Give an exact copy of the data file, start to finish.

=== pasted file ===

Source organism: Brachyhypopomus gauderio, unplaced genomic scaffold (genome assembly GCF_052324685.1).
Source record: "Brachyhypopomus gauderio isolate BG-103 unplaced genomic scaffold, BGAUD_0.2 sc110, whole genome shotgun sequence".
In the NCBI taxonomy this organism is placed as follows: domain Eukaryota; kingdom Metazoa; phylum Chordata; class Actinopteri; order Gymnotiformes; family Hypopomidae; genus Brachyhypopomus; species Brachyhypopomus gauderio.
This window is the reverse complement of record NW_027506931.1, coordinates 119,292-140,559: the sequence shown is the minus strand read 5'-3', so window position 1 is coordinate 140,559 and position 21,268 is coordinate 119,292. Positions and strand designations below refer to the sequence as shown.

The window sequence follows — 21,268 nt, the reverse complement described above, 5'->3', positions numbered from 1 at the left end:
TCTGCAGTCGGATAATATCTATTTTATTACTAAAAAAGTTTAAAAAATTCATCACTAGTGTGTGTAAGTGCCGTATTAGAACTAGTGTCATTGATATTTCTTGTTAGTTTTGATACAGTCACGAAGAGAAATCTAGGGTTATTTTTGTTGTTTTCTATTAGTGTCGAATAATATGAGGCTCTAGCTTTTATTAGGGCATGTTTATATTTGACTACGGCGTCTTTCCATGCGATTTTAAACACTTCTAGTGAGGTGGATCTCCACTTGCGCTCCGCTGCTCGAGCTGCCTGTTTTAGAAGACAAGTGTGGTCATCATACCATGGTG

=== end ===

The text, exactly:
Source organism: Brachyhypopomus gauderio, unplaced genomic scaffold (genome assembly GCF_052324685.1).
Source record: "Brachyhypopomus gauderio isolate BG-103 unplaced genomic scaffold, BGAUD_0.2 sc110, whole genome shotgun sequence".
In the NCBI taxonomy this organism is placed as follows: domain Eukaryota; kingdom Metazoa; phylum Chordata; class Actinopteri; order Gymnotiformes; family Hypopomidae; genus Brachyhypopomus; species Brachyhypopomus gauderio.
This window is the reverse complement of record NW_027506931.1, coordinates 119,292-140,559: the sequence shown is the minus strand read 5'-3', so window position 1 is coordinate 140,559 and position 21,268 is coordinate 119,292. Positions and strand designations below refer to the sequence as shown.

The window sequence follows — 21,268 nt, the reverse complement described above, 5'->3', positions numbered from 1 at the left end:
TCTGCAGTCGGATAATATCTATTTTATTACTAAAAAAGTTTAAAAAATTCATCACTAGTGTGTGTAAGTGCCGTATTAGAACTAGTGTCATTGATATTTCTTGTTAGTTTTGATACAGTCACGAAGAGAAATCTAGGGTTATTTTTGTTGTTTTCTATTAGTGTCGAATAATATGAGGCTCTAGCTTTTATTAGGGCATGTTTATATTTGACTACGGCGTCTTTCCATGCGATTTTAAACACTTCTAGTGAGGTGGATCTCCACTTGCGCTCCGCTGCTCGAGCTGCCTGTTTTAGAAGACAAGTGTGGTCATCATACCATGGTG